17th Annual Beer and Sake Festival on the USS Midway KUSI Newsroom June 13, 2019 Posted: June 13, 2019 00:00 00:00 spaceplay / pause qunload | stop ffullscreenshift + ←→slower / faster ↑↓volume mmute ←→seek . seek to previous 12… 6 seek to 10%, 20% … 60% XColor SettingsAaAaAaAaTextBackgroundOpacity SettingsTextOpaqueSemi-TransparentBackgroundSemi-TransparentOpaqueTransparentFont SettingsSize||TypeSerif MonospaceSerifSans Serif MonospaceSans SerifCasualCursiveSmallCapsResetSave SettingsSAN DIEGO (KUSI) – The the Japan Society of San Diego and Tijuana will host 17th Annual Beer & Sake Festival is happening Thursday, June 13 on the USS Midway.This event is said to be the largest sake tasting event open to the public in Southern California, and includes tasting from more than 40 beer, sake and restaurant vendors.The festival hosts 1,000 San Diegans and visitors each year to enjoy tuna cutting demonstrations (and fresh sashimi), samplings of beer, sake and local Japanese cuisine, dynamic Japanese drumming performances and musical entertainment from DJ Oggy.Festival proceeds benefit the Japan Society‘s educational programs including language competitions, internships and educational and sports exchanges that connect the people of Japan and the San Diego/Tijuana region. KUSI Newsroom, Categories: Good Morning San Diego, KUSI, Local San Diego News FacebookTwitter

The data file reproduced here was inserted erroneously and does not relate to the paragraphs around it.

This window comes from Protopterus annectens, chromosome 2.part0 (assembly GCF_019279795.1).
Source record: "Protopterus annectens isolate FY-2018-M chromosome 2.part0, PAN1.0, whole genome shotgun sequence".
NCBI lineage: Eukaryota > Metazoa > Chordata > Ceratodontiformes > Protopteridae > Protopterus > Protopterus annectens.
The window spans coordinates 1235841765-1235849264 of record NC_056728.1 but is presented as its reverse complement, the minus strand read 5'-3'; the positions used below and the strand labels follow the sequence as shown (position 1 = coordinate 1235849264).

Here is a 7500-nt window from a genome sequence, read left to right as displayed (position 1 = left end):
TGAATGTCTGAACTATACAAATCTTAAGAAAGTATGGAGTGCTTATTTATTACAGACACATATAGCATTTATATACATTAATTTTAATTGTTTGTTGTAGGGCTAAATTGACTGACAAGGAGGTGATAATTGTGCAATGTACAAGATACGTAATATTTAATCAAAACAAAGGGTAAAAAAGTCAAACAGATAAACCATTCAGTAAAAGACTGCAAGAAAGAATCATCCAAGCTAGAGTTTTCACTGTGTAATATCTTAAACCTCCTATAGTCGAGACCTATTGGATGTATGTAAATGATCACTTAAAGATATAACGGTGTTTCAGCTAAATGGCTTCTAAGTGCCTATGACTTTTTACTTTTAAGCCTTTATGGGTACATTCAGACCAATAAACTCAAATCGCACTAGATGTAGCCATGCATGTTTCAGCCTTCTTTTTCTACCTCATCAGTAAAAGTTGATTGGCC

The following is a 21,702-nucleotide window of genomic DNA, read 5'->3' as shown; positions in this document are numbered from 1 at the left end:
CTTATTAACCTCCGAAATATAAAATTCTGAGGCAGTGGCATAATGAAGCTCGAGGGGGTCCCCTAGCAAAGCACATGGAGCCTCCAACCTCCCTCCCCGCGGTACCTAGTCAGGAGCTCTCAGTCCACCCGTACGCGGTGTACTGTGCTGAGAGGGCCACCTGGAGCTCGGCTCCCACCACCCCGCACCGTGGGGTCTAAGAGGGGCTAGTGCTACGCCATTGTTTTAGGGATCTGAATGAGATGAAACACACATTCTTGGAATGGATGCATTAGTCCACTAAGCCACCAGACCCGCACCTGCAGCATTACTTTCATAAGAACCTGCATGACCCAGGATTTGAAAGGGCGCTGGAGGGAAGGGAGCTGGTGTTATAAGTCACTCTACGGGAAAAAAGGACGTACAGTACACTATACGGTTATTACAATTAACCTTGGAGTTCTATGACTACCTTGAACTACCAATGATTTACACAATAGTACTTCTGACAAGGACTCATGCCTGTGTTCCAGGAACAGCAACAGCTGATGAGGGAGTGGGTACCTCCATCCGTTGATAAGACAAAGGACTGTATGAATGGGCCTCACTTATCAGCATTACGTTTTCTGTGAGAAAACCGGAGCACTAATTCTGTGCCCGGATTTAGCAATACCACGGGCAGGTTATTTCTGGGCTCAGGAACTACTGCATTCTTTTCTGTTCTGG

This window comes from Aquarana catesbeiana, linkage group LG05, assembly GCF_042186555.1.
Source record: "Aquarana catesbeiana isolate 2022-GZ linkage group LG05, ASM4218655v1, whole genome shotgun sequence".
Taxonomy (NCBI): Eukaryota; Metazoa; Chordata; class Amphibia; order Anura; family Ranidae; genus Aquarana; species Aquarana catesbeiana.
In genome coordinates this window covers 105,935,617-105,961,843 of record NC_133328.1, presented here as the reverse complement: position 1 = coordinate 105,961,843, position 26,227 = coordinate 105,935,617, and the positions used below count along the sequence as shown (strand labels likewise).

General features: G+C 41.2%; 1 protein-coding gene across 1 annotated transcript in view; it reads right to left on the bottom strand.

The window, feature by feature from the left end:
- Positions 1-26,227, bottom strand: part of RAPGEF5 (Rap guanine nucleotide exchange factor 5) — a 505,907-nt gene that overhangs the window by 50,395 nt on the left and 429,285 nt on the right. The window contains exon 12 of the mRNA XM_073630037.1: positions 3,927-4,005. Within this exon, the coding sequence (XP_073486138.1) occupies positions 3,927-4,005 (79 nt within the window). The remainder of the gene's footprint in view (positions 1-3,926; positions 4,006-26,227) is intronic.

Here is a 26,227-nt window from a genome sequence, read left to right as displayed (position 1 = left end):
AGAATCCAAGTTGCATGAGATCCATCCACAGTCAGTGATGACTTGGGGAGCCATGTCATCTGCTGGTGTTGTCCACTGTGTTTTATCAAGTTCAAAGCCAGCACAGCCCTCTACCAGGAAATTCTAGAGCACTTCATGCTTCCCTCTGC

Former Bank of Clark County executive David Kennelly on Friday was sentenced to four months in prison for hiding loan appraisals from Federal Deposit Insurance Corp. examiners in the months before the bank’s failure. The sentence, issued by U.S. District Court Judge Robert J. Bryan in Tacoma also included three years of supervised release and a $5,000 fine for the Vancouver resident. “It is appropriate that there be a sentence that allows others to look and say, ‘This is serious’ … and encourages other bankers to be honest with the FDIC,” Bryan said in a statement.Kennelly, 49, pleaded guilty in February to a “scheme to conceal material facts,” a felony charge that carried a maximum potential sentence of five years in prison and a fine of $250,000. He admitted to hiding appraisals in November 2008 on 17 properties that had lost significant value and represented a large loan loss to the bank. As a result, FDIC inspectors told the bank to set aside $3.5 million in loan-loss reserves, instead of the $16.7 million the regulators would have required with the correct information. The bank’s rating was subsequently downgraded, and regulators seized the bank about two months later, on Jan. 16, 2009.
Reservations are being accepted for a workshop on housing needs for the elderly.The workshop is being held by Clark County’s Aging Readiness task force, which is seeking ideas and professional expertise about the community’s future needs regarding housing.The workshop is the first of five the task force will host as the members develop an Aging Readiness Plan, which will eventually be submitted to Clark County commissioners.The workshop is 3 to 6 p.m. Thursday, Sept. 16, at Clark College at Columbia Tech Center, 18700 S.E. Mill Plain Blvd.Reservations are required, due to space limitations. Call 360-397-2280, ext. 4958, or send an e-mail to firstname.lastname@example.org.A schedule of the remaining four workshops and the topics can be found here.— The ColumbianClark County’s older set — baby boomers and their parents — are the targeted market for a slate of new senior communities proposed from east Vancouver northward to the Salmon Creek area.